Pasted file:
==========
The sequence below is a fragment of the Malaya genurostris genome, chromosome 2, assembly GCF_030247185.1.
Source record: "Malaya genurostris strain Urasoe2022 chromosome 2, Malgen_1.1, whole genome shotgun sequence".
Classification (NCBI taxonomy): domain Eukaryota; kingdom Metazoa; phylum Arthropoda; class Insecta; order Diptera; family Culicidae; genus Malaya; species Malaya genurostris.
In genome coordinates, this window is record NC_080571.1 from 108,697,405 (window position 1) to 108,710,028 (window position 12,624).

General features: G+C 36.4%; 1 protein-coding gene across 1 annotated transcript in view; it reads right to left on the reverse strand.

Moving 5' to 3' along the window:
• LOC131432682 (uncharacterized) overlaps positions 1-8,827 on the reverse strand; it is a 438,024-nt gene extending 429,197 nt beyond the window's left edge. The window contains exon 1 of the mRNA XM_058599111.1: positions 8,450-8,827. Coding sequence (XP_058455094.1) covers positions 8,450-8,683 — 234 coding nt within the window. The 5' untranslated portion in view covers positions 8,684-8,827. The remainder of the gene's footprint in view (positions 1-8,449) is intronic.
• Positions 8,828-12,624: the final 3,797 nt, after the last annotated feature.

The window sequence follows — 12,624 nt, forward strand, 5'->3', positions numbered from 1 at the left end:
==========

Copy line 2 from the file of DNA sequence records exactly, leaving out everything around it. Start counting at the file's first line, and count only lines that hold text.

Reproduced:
Source record: "Malaya genurostris strain Urasoe2022 chromosome 2, Malgen_1.1, whole genome shotgun sequence".